So its late, and one of my beloved Pac 12 teams just bit the dust. But quick and interesting little case for you.
As most litigators know, there is a 10 deposition presumptive limit in federal court. But some litigators get confused as to who may be deposed.
Specifically once a 30(b)(6) deposition of a corporate designee is taken, many folks seem to assume that no one else from a defendant can be deposed. But that is not at all true. (Indeed the same designee can be deposed again–this time in their personal capacity.)
In Adler v. All Hours Plumbing Drain Cleaning 24-7-365, Case No. 2:21-cv-00141-DBP, 2022 U.S. Dist. LEXIS 51805 (D. Utah March 22, 2022), for instance, the Court allowed Manny to depose three corporate employees personally.
The Defendant had moved for a protective order preventing the depositions arguing that since the corporation had already been deposed pursuant to rule 30(b)(6) there was no “relevant” information that could be obtained from the other employees and that their testimony would be “cumulative.”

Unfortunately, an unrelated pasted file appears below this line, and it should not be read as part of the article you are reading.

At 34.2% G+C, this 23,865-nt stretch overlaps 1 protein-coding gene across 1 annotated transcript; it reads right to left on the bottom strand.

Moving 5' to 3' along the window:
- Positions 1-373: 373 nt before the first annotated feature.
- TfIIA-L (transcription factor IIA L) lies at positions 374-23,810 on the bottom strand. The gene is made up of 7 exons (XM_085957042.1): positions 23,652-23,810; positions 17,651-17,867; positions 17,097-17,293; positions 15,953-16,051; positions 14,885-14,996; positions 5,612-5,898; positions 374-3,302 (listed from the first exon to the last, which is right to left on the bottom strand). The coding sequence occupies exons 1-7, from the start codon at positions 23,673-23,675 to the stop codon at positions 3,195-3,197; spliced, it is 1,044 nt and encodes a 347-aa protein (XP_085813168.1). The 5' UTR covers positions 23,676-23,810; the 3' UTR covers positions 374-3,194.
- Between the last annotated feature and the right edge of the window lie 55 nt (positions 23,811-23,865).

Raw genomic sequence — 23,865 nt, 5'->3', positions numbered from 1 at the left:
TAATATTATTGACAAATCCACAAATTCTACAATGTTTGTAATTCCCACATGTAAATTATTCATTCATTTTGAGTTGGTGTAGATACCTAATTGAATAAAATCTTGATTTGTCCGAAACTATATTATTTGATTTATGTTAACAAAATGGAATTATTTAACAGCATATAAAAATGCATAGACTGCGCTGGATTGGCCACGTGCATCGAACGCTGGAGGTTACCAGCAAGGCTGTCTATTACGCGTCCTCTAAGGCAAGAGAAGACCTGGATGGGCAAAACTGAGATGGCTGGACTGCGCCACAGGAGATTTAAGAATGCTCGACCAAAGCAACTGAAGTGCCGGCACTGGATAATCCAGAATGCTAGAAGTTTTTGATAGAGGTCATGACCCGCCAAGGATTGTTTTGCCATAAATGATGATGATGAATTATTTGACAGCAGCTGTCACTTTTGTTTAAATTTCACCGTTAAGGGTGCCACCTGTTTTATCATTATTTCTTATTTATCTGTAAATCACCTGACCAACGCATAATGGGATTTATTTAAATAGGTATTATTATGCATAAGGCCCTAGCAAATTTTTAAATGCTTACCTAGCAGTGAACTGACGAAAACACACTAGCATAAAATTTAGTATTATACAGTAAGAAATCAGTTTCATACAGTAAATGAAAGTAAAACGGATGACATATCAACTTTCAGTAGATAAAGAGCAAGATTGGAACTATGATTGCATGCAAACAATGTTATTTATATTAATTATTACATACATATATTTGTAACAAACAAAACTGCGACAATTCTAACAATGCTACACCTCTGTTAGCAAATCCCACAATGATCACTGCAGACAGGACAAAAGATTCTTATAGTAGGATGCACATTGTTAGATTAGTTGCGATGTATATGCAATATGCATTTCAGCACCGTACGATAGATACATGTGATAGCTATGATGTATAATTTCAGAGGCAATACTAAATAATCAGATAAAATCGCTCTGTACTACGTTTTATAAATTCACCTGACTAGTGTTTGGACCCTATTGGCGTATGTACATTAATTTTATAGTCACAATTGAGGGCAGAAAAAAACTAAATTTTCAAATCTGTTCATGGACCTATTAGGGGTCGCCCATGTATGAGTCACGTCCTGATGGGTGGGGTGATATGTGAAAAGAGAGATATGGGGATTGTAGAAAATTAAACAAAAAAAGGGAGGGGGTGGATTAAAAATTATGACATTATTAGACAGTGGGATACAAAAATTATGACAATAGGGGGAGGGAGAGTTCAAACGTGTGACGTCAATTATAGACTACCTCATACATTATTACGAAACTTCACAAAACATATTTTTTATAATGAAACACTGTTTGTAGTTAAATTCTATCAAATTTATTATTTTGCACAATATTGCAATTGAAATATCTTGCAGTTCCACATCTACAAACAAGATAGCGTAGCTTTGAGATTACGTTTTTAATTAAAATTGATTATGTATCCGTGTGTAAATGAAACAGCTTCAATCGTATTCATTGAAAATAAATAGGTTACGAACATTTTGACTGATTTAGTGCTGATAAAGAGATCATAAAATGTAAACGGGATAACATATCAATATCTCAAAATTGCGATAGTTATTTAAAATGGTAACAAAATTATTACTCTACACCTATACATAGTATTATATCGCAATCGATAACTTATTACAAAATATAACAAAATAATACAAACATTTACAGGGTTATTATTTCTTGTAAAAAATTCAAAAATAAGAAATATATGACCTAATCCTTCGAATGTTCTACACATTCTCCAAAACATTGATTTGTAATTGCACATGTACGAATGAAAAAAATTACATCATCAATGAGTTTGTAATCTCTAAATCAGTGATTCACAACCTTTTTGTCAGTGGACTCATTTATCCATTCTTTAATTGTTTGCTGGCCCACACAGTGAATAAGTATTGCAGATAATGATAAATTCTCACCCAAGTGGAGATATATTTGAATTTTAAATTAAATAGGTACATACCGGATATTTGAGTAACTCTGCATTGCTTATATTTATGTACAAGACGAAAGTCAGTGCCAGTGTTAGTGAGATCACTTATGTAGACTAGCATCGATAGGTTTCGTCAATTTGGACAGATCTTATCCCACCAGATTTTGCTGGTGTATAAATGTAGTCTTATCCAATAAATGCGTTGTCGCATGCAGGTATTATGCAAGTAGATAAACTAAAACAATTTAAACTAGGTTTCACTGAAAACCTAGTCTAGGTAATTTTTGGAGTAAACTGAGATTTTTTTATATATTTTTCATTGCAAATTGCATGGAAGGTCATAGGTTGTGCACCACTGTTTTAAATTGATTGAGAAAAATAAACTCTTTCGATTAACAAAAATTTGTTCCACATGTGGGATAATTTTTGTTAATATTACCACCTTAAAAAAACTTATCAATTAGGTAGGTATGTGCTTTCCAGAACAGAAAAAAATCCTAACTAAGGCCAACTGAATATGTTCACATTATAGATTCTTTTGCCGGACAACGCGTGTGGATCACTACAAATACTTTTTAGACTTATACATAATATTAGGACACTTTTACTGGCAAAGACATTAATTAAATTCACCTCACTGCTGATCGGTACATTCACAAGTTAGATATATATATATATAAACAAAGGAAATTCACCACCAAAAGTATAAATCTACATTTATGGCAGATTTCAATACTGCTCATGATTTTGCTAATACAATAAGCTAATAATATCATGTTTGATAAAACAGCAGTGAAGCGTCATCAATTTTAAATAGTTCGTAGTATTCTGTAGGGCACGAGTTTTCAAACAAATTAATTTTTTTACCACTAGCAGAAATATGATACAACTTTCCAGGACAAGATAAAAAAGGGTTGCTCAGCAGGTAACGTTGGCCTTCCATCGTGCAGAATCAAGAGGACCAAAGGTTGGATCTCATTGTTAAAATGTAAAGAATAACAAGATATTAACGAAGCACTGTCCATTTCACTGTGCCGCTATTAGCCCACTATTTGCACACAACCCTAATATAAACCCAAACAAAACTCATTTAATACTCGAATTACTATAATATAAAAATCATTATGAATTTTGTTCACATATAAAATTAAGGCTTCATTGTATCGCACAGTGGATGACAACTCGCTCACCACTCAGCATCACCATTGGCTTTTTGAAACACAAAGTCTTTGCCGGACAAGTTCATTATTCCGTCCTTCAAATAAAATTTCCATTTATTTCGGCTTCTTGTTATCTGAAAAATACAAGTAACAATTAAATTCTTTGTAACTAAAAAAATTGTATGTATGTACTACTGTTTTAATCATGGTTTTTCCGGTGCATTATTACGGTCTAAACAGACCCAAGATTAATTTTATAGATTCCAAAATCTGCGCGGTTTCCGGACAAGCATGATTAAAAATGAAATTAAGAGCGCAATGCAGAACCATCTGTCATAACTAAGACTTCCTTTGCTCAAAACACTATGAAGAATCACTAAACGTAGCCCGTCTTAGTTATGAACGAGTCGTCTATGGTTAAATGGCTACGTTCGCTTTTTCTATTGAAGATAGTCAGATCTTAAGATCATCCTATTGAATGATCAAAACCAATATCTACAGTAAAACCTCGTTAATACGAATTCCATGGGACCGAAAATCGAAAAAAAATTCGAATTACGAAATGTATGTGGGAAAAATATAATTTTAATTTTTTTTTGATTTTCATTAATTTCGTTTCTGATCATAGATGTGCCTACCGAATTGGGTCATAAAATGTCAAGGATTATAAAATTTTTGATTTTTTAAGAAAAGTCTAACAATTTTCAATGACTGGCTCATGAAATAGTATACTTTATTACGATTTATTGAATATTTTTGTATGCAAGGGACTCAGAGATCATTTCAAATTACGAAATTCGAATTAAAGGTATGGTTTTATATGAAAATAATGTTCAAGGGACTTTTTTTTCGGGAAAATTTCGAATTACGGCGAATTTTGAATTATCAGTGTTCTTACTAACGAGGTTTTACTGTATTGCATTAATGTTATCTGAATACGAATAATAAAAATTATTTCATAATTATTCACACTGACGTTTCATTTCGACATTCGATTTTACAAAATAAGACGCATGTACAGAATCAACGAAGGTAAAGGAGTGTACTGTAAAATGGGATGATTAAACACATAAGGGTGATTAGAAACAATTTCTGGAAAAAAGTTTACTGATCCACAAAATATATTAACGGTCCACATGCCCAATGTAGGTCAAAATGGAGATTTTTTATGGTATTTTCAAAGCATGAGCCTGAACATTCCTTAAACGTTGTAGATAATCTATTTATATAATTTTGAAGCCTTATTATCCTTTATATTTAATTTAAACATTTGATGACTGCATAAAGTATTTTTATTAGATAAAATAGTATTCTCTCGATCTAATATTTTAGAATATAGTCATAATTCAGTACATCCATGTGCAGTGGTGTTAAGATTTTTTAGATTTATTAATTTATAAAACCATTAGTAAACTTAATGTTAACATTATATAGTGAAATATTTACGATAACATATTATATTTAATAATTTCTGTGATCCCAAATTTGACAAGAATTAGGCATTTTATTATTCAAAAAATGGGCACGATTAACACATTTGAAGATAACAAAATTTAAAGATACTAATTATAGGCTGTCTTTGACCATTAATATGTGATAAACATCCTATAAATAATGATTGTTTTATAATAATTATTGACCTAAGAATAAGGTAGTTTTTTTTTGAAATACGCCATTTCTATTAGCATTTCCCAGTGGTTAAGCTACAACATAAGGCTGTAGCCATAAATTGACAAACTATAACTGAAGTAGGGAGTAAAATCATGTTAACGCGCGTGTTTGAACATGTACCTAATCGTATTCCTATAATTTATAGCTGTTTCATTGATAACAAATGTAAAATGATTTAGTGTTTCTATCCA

The Court determined that the employees were witnesses who might be in possession of relevant information. There was no basis for the defendant to argue that the deposition was cumulative since it wasn’t even clear what questions would be asked.
In short, Manny got everything he wanted.
And he didn’t even make the top 10.…
Remember folks– TCPA litigation isn’t just potentially expensive (catastrophic?) from a damages perspective it can be highly disruptive to your operation as numerous individuals might be deposed in a single case. Advanced litigation strategies and tactics need to be effectively developed and deployed to protect a defendant in this setting. But it is best to be protected before litigation commences–by focusing on compliance!
Always here to chat. Even after hours… apparently.